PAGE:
Minnesota woodland property tax: Overview
Property taxes pay for important local government services authorized by elected officials, but they are a significant annual cost for forest landowners.
Landowners may not fully recover management investments, including property taxes when trees grow 30-100 years before harvest and ownership changes about every 20 years. In addition, your land management provides wildlife habitat, watershed protection, aesthetics, and biodiversity that benefit many Minnesotans who pay no forest management costs.
Because of the public benefits your forest land provides, the Minnesota Legislature created the Sustainable Forest Incentive Act (SFIA) and the 2c Managed Forest Land Classification (Class 2c) to reduce ownership costs on sustainably managed forest land.
This section of the site explains these laws to help you decide whether one or the other fits your needs.
How your property tax is determined
Review your current property tax statement for a summary of how your tax was determined. Some of these steps may be applied to your land:
- Estimated market value determined by assessor
- Plus value of new improvements, if any
- Minus limited value deductions, if any
- Equals taxable market value
- Multiplied times class rate %
- Equals property tax before state aid and credits
- Minus deductions for state aid, homestead and agricultural credits, if any
- Plus special assessments, if any
- Equals property tax payable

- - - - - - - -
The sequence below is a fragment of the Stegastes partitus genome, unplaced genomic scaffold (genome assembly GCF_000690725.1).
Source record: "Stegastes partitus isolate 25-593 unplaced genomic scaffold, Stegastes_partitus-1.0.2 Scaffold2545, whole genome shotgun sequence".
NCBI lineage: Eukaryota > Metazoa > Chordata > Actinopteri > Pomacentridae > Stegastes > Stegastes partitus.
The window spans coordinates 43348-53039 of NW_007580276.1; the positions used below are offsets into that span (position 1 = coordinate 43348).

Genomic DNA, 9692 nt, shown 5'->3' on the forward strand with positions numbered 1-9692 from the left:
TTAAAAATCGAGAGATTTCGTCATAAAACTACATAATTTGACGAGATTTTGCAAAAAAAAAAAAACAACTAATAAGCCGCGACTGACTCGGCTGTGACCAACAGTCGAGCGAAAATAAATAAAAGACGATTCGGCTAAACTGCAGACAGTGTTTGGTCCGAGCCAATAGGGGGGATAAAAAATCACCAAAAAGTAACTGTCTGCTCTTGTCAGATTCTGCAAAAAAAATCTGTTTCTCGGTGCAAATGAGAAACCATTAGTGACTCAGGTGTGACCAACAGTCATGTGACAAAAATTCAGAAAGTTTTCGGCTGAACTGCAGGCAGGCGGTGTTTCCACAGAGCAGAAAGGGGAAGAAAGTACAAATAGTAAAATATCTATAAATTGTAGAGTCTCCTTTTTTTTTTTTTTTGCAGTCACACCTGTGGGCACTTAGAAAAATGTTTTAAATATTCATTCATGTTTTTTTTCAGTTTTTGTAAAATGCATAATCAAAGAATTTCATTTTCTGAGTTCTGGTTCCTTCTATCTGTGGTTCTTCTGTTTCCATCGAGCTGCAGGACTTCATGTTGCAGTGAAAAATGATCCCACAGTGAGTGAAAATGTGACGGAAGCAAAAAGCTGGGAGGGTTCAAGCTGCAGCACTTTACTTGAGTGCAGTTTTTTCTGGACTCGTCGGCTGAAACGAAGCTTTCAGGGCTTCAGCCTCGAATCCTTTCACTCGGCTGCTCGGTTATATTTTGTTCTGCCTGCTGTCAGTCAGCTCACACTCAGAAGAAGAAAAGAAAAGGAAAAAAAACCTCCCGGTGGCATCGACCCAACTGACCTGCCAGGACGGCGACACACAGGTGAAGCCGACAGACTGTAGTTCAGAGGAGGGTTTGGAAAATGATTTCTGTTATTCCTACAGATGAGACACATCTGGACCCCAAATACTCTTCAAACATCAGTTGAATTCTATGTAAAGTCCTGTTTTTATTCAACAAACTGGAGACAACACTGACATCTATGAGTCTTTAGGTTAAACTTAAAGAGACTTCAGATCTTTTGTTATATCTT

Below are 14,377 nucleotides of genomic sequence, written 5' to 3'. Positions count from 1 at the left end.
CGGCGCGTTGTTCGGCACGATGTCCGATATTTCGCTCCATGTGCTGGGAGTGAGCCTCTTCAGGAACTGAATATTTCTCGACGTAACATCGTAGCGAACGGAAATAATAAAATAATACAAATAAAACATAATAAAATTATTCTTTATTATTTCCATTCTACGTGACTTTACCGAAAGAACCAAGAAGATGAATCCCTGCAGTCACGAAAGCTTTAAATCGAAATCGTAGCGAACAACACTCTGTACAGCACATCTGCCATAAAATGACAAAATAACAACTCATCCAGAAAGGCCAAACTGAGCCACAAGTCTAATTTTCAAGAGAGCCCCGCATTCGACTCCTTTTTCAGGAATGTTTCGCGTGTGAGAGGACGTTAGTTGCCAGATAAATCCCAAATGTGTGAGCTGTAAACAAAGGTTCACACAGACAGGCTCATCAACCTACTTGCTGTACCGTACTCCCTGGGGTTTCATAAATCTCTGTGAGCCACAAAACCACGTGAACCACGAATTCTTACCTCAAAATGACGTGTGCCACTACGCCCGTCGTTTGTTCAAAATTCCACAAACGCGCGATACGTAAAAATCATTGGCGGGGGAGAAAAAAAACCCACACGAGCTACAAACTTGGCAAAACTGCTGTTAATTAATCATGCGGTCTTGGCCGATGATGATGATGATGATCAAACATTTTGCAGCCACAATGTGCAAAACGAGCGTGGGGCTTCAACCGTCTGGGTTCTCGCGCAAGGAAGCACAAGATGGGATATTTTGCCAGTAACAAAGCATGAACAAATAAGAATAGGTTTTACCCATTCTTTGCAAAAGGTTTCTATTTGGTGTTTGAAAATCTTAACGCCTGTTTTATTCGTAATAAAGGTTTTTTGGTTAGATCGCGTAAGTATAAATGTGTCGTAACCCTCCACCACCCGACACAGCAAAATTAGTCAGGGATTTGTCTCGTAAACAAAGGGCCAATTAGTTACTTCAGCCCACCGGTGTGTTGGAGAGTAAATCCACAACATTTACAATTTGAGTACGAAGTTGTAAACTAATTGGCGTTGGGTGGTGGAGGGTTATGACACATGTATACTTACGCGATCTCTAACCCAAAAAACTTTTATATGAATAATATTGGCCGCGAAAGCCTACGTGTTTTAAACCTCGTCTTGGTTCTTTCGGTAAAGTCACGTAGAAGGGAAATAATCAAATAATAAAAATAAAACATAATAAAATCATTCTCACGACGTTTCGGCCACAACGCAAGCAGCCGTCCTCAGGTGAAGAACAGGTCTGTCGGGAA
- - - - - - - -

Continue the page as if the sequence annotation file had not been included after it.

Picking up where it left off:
Step 5 involving the class rate % is one step that a forest landowner may influence. The lower your class rate %, the lower your property tax. Below are class rates that most commonly apply to family forest land in 2009, depending on the property’s current use.
|Class rate||Class description|
|2a. Agricultural Homestead, (farmland only, not considering house, garage & one acre):
|1.00%||2b. Rural Vacant Land & Non-homestead Agricultural Land|
|0.65%||2c. Managed Forest Land|
|4c(1). Seasonal residential recreational, non-commercial
Note: Other class rates and descriptions not shown here may apply to certain commercial uses of land that may be forested.
As a woodland owner, you should insist that your property be correctly classified according to its current use so that you pay a fair tax and no more. Enrolling your forest land in SFIA or Class 2c offers cost savings to some landowners.
Other pages in this series:
Some useful links:
Perspective: Jeff Forester on problems & solutions with MN’s property tax code
MN DOR’s SFIA Fact Sheet
Sustainable Forests Incentive Act: Natural Resource Report (PDF) and SFIA FAQs (18 p. PDF)
More on 2c Managed Forest Land on our blog
MDA Conservation Funding Guide
The Minnesota woodland property tax series is authored by Mike Reichenbach and Mel Baughman.
Entry filed under: property tax. Tags: 2c, carrying costs, financial, financial aspects, introduction, managed forest lands, Minnesota, overview, property tax, property taxes, relief, SFIA, sustainable forests incentive act, tax, tax breaks, tax classification, tax relief, tax relief for Minnesota landowners, taxes, timberland, woodland.